The Casting Scoop

Open Call for Automotive Company Ad

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Cast Iron Studios is currently seeking

Yoga/Healthy Lifestyle Types

Portland Musician Types

Foodie Types

Men & Women

Ages 25-50

All Ethnicities

 

An open casting call will take place on Tuesday, April 22, 2014 from 1:00 PM to 7:00 PM at Cast Iron Studios, 1430 SE 3rd Ave, Suite 100, Portland, OR 97214. 

Applicants will fill out some brief paperwork, have their photos taken, and will be videotaped in a short get-to-know-you interview.

Interested parties should simply show up at our office on the open call date within the designated time frame; no appointment necessary.  Feel free to bring your friends (as long as they fit the specs, of course)!

Anyone hired will be paid $800 per day (working one day only).

There is no charge to audition for any role.

Interested talent should be available May 1, May 2 or May 5, 2014 for the shoot. (Please be available at least two out of the three days.)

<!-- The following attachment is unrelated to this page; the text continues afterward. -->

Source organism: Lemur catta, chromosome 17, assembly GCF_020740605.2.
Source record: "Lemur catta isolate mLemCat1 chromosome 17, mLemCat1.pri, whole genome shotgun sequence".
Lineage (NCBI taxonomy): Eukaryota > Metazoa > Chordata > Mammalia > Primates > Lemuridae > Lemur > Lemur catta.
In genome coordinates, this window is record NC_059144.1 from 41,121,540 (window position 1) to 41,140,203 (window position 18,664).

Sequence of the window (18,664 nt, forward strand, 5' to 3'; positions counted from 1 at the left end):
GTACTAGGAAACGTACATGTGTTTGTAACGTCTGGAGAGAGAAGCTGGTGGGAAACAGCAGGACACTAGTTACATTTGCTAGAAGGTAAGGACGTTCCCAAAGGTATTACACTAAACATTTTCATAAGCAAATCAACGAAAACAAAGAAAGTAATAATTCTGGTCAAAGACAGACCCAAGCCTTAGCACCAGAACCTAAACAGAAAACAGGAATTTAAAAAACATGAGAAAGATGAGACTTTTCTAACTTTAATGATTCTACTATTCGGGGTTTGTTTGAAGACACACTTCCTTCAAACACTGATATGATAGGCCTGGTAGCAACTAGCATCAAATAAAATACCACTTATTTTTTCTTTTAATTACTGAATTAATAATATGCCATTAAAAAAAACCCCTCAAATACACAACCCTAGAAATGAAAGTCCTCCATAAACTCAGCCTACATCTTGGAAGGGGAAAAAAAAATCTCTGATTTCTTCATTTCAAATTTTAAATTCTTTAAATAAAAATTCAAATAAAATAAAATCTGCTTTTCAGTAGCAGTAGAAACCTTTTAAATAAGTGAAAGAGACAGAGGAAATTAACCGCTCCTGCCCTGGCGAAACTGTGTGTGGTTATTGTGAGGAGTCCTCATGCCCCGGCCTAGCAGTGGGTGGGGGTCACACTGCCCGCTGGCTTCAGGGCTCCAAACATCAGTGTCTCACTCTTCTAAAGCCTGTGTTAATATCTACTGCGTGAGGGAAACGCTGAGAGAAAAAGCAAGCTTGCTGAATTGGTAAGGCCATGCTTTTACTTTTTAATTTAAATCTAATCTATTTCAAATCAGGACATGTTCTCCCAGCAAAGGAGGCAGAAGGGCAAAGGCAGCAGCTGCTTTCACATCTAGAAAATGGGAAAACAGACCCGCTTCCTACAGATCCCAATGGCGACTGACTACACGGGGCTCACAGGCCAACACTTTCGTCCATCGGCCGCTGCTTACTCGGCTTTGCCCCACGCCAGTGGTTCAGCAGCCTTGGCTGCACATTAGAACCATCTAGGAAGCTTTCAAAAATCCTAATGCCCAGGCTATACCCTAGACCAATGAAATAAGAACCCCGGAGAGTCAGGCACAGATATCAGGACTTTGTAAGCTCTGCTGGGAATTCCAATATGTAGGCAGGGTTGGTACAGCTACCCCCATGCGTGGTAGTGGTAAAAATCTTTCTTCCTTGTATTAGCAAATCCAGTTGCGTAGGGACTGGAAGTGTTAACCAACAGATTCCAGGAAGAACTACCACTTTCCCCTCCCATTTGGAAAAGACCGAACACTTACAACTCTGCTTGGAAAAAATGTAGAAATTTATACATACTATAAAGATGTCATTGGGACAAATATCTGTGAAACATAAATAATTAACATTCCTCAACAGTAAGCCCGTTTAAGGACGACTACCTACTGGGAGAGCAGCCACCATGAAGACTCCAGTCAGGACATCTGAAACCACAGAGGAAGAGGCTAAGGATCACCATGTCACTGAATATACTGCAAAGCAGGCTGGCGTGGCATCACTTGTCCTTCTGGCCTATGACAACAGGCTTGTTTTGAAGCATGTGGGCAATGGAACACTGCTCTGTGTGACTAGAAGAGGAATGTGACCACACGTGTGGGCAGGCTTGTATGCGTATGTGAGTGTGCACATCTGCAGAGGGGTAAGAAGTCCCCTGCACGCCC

Details:

Open Call Date: Tuesday, April 22, 2014
Open Call Time: 1:00PM-7:00PM on date listed ONLY, no appointment necessary
Shoot Dates: May 1, May 2, or May 5, 2014, working one day only
Rate: $800/day

Questions?  Contact us via email at talent[at]castironstudios[dot]com.

No phone calls, please.

There are no charges for auditions, offers of classes or services for pay, or any other solicitations at the casting.

 

8 Tips for Mastering Monologues

Lana’s latest Expert column, courtesy of Backstage.

Lana Veenker CSAFretting over a monologue audition? Fear not. A monologue can be your moment to shine. Grab the bull by the horns with these great tips.

1. Keep it short. Just because you’ve been allotted two or three minutes doesn’t mean you have to choose a monologue that runs the full length of your time slot. A minute is usually enough for us to get a good idea of your type and skill level, so why not focus on nailing a shorter piece rather than memorizing more lines? Or choose two short, contrasting pieces (i.e., modern-classical or serious-comedic) to demonstrate your range.